The B-2000 and G-2000 series amps were rumored to be exact replicas of the P1000S and PRB1060 models from Plush Amplification (Mark Neuman’s previous employer). Although they shared similar circuitry and exterior looks, the chassis, components, and transformers within the Earth Sound Research product line were widely different. Earth Sound Research and Plush had no relationship outside of Mark and Tony previously working for Plush.

As the company became increasingly well-rounded, Benjamin Electronics’ ISC Audio made their first appearance at the 1972 NAMM show with their line of “Earth Sound Research”-branded amps. The early amplifiers they brought to NAMM ‘72 were strictly their “all tube” models.


Gabe: “The early Earth amps are literally cobbled together using terminal strips, components and wire…not a tag, turret or PCB anywhere to be found inside.  Some would refer to this assembly method as ‘Point-To-Point’… You can tell that whoever did the assembly work on these amps was trying to get them assembled as quickly as possible.  That said, they sound good…very nearly identical to a good blackface era Fender Twin.  They put out about 85 watts RMS when healthy…same as the Fender amp they copied.  I’m referring to the G-2000, B-2000 & PA-2000 models only (And the combo versions too B/G-22 & 40).”

Gabe: “Earth did have the KT-3000 model too which was their take on a Marshall.  It ran a quad of 6550/KT88’s…Earth claimed these amps produce 220 Watts RMS.  I’ve had two on the bench and they are good for about 135 Watts RMS.  These are actually pretty decent sounding but they really don’t sound like a Marshall.  Stepping through the circuit there are some differences that account for this.  Still…KT-3000’s, though quite rare, are actually pretty good sounding amps.”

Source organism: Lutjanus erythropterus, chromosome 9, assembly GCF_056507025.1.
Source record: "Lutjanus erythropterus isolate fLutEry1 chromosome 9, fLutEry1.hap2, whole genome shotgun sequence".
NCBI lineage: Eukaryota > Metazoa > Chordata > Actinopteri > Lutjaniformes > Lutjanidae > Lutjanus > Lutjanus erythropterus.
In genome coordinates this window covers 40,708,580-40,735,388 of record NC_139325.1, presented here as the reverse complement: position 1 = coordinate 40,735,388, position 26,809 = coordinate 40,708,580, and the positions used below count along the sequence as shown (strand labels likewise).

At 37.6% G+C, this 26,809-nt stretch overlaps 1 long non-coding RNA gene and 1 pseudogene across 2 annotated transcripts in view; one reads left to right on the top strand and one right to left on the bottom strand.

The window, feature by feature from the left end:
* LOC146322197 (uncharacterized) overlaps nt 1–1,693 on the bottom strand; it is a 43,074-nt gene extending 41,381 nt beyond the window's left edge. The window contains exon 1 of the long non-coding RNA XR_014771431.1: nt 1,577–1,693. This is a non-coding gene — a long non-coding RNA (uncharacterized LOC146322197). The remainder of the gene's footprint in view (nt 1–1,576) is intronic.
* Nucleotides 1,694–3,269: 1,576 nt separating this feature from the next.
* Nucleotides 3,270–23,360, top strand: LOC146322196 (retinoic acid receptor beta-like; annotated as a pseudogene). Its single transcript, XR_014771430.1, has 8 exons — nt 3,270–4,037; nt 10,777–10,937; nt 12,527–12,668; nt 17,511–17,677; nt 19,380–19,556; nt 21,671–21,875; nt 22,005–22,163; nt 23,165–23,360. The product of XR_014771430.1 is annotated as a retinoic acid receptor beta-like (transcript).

Gabe: “The early Earth products were all tube.  It wouldn’t be long before ISC started copying Hartley Peaveys solidstate and hybrid solidstate/tube designs.  Andy and Ken can tell you all about these products…they are indeed exactly that, copies of Peavey designs.”

Ken:The amps were mostly clones of Fender Amps, but towards the later years, especially the solid state amps, were mirror image copies of Peavey amps. The process of making circuit board Involves photography of the peavey circuit board. Earth Sound Research’s lines of solid state amps were exact copies.”  

Pedal Haven: There has always been controversy surrounding the end of Earth Sound Research. Many speculate they were sued by Peavey for the aggressive copying of their amplifiers. Others say the company suddenly fizzled out. Can you speak to this?

Gabe: “Peavey was very aware that Earth had been stealing their designs and repackaging them as their own products.  While Peavey did some research into what Earth had been doing, the demise of ESR was not caused by any form of litigation or infringement proceedings, rather, they simply folded for financial reasons as so many other short-lived instrument amplification companies have over the years.”


Earth Sound Research and the Present Day

Due to Earth Sound Research’s limited production within their short lifetime and the limited amount of information throughout the web, many of their amplifiers are considered rarities throughout the vintage amplification world and are collected by many vintage amplifier fanatics.

Cloakroom’s Doyle Martin has been known to find solace through using the Earth Sound Research G-1000 head. Despite the company’s dark history, they had created a line of incredibly powerful and affordable amplifiers that are still used today (if you can find them).

Unfortunately, Earth Sound Research is no more. However, we have compiled a nice list of the best beginner guitar amps, and we would encourage you to check it out if you are looking for a new amp!



-Ken Stecher

-Andy Fuchs

-Gabe Dellevigne

– earth.amperage.org


Featured image courtesy of Reverb.com